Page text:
PS. One of the biggest issues right now is rampant botting, I have reported several people to be known botters and blizzard still lets them go on, undisturbed. This is my biggest issue right now. I earned my paragon, and I get to sit by and watch botters get the same thing I earned for free get better loot and more gold for free... and you guys do literally NOTHING about it. Grim didn't even comment in his blurb response about it. I think they are avoiding having to say that "bots are great for us, they really help push the sales of our game" rather than saying "wow look at the in game state of things they are really screwed up because of botters and dupers maybe we should protect the core product here... the GAME." And it is for these reasons at this point I find no point in playing when bots run everything. And it will be the reason I don't make any future purchases on diablo. From a player to the CM's, devs, and even Jay Wilson... ffs do something about it.
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"1) We didn't make up the word "fast patch." It's a term used by software developers in general, and we've been using it since long before Diablo III released (most often for World of Warcraft). I don't imagine it's a popular term, though.

2) The patch actually wasn't the main reason for the downtime. We had scheduled maintenance for all Blizzard games in North America this morning.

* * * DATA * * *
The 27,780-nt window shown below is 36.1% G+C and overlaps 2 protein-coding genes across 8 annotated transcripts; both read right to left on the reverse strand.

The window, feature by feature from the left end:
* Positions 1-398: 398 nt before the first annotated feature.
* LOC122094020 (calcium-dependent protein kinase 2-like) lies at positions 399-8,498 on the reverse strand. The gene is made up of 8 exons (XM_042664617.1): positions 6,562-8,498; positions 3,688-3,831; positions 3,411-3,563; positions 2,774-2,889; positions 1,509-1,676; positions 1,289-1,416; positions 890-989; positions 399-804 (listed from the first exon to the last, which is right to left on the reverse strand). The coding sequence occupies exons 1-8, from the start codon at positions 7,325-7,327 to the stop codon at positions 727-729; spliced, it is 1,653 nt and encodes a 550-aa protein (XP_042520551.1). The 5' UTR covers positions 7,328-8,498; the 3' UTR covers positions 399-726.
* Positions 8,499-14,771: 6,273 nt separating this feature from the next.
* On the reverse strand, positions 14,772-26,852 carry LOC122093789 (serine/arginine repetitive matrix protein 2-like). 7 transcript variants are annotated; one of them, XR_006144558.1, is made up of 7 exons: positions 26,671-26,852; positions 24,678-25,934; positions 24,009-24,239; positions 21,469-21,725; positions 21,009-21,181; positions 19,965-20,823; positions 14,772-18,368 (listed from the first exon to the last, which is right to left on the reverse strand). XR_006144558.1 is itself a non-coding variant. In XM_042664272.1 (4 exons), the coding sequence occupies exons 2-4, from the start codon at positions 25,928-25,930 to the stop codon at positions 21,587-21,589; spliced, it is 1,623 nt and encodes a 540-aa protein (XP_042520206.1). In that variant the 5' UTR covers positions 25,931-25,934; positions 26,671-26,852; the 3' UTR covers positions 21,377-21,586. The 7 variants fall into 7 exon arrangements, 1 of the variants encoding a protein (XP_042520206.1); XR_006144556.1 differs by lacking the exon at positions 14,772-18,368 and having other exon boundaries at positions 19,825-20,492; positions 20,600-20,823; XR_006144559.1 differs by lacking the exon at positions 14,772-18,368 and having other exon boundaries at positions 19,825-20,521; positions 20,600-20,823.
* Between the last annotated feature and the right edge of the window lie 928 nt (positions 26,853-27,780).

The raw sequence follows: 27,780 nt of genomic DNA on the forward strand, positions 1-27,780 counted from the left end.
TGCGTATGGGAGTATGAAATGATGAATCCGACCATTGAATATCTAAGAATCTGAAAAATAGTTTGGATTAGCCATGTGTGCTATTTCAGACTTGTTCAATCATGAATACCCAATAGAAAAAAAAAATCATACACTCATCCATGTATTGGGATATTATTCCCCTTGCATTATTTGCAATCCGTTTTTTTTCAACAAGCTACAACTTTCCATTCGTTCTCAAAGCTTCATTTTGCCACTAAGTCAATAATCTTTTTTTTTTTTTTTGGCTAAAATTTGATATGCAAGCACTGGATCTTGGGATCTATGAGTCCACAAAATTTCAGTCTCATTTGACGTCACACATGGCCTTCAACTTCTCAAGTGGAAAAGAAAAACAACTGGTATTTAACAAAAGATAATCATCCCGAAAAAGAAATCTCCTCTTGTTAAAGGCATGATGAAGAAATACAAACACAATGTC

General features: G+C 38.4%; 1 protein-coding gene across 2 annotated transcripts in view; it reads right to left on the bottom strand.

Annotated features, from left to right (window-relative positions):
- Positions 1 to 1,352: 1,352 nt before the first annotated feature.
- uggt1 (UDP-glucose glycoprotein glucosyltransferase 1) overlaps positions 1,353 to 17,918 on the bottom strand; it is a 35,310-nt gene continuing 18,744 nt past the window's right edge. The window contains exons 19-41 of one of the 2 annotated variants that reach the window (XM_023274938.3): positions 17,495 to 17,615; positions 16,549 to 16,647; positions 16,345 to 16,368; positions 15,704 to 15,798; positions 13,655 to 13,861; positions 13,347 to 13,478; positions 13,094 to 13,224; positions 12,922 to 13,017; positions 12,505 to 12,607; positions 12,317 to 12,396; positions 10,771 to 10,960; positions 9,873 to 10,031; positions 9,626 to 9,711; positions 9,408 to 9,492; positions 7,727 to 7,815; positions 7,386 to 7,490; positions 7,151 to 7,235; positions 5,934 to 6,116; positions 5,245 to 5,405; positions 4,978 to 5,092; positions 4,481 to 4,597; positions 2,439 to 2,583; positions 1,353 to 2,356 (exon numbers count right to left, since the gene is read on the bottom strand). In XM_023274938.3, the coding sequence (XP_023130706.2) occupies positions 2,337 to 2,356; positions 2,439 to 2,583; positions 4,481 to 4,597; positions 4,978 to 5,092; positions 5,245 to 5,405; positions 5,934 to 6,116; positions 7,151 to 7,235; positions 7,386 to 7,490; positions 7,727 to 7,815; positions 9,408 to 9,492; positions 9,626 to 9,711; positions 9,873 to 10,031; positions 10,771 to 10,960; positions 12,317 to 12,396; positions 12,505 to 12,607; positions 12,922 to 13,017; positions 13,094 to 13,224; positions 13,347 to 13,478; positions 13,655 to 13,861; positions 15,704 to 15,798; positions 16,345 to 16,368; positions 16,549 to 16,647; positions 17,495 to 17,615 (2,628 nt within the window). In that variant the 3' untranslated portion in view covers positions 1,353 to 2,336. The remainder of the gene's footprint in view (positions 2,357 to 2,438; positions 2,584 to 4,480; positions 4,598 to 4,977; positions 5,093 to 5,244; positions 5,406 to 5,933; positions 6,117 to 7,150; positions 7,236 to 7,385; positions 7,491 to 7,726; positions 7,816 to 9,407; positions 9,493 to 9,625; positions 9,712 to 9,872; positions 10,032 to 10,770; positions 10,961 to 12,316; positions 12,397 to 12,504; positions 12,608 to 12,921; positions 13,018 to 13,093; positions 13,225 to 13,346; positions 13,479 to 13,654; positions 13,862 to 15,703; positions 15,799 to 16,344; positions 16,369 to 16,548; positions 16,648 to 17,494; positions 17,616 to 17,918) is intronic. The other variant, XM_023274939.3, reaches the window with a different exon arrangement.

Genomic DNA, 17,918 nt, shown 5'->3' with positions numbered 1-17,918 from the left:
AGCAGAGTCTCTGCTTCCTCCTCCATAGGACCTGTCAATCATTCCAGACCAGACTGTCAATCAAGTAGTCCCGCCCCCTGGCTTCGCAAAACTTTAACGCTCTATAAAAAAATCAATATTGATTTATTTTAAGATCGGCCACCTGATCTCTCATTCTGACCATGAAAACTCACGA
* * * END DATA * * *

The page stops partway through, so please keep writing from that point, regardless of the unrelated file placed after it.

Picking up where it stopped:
3) I provided a bit more info about the differences between a normal patch and a fast patch here: http://us.battle.net/d3/en/forum/topic/7379007846?page=3#52

Hope that helps clears some things up!"

Since the thread was locked (not sure why), making this in post in response. Apparently we as a player base are wrong to assume that actual work is being done for diablo. Players (those of us still loyal to the game) are chomping at the bit for new content (or the game to finally leave beta stage). It's insulting to deal with community managers (those who are in the end supposed to represent the player base to the development team and likewise) who rely on jargon and technicalities to avoid having to admit that little to no work is being done and the game is in a very unsatisfactory state. Botting is out of control, none are being banned. Reflect Damage is a problem for most. Errors so numerous I don't even know where to begin with. Rubberbanding still a major issue, AH still incomplete (SOJ search issues and so on). Crafting is trite, I could go on but I would be beating a dead horse. My only point is that there is work to be done, a lot. So is wrong to expect that even just one thing gets fixed? Just tell me that I am wrong for expecting any show of work or progress, I mean it's touted on your end about "all the hard work" but where are the results? Just tell me it's absurd to expect these things and I can drop the issue, but don't avoid the issue and dance around the truth it's deplorable.